I would like to hear more about what qualifies news from you. If a blog is supposed to deliver news why is it that you don’t seem to stick to the things you tell CNN to stick to?

    Reply

  11. The emphasis at this site — NewsTrust — is print, but it looks like a stab at what you’re talking about, Dave.

    Assessing the big broadcast and cable nets would be a great, distributed citizen journalism project. A major challenge: Bringing subjective judgment to bear on what looks like an objective task. The Anderson Cooper vs. CNN Headline News call looks easy, but I think you need a way to score the quality of content as well as its quantity. Anderson Cooper=one fuzzy human-interest story= a score of zero. Headline News=lots of quick hits on lots of stories with no context and next-to-no analysis=a score of zero-plus (if you equate quality with story count, the industry champion might be the hourly CBS Radio News. Listen to that carefully sometime and tally the number of different stories and “actualities” they get on).

    That having been said, you’re right that it’s easy to pull apart the shows’ blocks and describe/score them.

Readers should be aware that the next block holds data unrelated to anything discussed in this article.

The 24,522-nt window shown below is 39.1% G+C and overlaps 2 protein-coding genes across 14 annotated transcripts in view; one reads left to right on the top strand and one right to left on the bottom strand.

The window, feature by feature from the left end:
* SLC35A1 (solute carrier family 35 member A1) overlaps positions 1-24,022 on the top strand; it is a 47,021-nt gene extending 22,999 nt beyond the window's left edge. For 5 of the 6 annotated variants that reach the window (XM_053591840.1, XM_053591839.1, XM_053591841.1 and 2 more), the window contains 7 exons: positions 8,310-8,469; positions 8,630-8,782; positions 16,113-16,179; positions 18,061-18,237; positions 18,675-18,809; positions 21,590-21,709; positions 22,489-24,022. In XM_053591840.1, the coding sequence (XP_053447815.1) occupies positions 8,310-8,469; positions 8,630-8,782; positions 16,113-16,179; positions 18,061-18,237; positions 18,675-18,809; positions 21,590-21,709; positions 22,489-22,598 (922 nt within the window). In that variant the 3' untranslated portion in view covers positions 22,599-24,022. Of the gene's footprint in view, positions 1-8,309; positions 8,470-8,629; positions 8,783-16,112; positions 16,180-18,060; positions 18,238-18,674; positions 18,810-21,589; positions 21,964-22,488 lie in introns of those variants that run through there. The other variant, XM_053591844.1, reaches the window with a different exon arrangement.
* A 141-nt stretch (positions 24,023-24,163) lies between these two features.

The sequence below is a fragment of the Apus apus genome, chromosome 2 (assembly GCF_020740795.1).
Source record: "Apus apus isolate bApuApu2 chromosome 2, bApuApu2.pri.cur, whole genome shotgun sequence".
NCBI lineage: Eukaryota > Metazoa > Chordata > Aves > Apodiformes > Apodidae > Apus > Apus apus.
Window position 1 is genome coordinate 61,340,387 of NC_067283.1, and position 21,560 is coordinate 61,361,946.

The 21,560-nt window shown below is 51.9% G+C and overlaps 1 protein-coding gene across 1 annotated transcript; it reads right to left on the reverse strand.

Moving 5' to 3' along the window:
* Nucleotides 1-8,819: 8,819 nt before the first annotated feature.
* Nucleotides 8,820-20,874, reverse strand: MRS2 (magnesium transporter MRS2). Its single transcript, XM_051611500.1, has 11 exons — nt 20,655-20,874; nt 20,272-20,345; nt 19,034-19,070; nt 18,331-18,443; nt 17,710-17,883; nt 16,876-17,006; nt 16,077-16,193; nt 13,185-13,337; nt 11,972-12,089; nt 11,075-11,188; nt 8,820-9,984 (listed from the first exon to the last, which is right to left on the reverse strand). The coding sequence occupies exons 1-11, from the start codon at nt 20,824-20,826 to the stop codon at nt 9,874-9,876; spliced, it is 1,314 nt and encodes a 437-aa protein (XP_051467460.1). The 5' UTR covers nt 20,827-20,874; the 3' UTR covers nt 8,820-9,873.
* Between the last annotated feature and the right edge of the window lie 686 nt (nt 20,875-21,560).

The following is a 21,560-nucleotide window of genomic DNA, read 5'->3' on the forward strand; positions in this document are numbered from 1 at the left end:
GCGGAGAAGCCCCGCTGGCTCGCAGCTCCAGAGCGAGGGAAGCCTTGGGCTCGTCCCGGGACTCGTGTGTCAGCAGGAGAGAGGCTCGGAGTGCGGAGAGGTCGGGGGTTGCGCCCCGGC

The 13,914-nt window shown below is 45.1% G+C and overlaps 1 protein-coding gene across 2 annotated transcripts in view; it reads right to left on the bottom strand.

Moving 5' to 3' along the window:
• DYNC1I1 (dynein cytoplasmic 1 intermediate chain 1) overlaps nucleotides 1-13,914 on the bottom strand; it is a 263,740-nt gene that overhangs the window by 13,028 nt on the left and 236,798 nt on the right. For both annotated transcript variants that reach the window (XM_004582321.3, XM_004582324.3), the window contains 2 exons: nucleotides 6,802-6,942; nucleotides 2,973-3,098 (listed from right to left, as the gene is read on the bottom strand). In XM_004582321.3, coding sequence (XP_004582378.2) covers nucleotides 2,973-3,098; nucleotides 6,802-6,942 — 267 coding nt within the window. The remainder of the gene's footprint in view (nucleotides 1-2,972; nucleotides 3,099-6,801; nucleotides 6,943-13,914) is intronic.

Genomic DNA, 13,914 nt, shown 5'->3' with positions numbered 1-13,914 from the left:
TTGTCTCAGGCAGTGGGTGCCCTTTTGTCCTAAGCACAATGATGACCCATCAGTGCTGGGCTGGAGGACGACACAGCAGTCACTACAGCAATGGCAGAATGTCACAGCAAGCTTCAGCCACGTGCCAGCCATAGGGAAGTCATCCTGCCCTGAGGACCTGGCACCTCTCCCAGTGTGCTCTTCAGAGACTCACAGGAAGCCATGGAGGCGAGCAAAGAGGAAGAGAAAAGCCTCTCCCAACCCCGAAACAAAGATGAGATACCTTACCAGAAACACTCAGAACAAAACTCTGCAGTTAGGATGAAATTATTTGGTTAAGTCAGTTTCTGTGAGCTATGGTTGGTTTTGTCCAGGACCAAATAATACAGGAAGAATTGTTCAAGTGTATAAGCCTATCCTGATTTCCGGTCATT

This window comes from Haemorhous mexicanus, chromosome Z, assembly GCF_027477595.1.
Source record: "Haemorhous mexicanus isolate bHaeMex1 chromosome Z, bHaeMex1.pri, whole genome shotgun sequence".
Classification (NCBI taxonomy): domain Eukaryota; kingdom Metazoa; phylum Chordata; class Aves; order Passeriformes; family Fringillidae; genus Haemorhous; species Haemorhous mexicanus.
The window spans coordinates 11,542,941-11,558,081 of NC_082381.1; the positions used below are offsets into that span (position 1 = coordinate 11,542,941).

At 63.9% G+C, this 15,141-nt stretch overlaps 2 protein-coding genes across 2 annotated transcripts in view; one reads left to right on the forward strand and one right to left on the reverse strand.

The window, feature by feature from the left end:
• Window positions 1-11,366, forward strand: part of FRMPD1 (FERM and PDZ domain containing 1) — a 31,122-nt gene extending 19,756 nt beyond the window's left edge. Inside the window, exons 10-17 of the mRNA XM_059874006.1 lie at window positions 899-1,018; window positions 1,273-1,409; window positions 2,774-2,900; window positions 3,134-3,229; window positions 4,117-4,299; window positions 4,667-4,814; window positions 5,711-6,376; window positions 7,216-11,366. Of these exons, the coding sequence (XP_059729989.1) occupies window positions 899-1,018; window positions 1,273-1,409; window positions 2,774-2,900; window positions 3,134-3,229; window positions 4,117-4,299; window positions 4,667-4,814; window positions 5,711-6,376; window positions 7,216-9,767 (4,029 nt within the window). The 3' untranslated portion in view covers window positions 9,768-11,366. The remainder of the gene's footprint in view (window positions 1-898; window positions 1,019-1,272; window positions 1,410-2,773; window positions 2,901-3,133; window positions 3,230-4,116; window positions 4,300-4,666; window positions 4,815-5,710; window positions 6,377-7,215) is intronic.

Reply

  12. Posted by billg on January 17, 2007 at 10:30 am

    >>”…The Anderson Cooper vs. CNN Headline News call looks easy…”

    It is easy, db, because one is doing news and the other often is not. It’s like comparing People magazine to the NYT’s first section.

    If the networks want to label pundits, talking heads, sob stories, etc., as news, that’s their business. But, the rest of us should not be suckered by that and we should not allow it to become our frame of reference.

    Dave is right to be annoyed by all the un-news that’s out there, but I think expecting to get hard news from the big cable and TV networks is a bit like expecting to eat a macrobiotic diet at MacDonalds.

    Reply

  13. I’d rather not create a precedent for rewarding incompetent and corrupt presidents (any more than they are already rewarded). Besides, I doubt $150 million can really amount to anything against the value of remaining in office for another 2 years.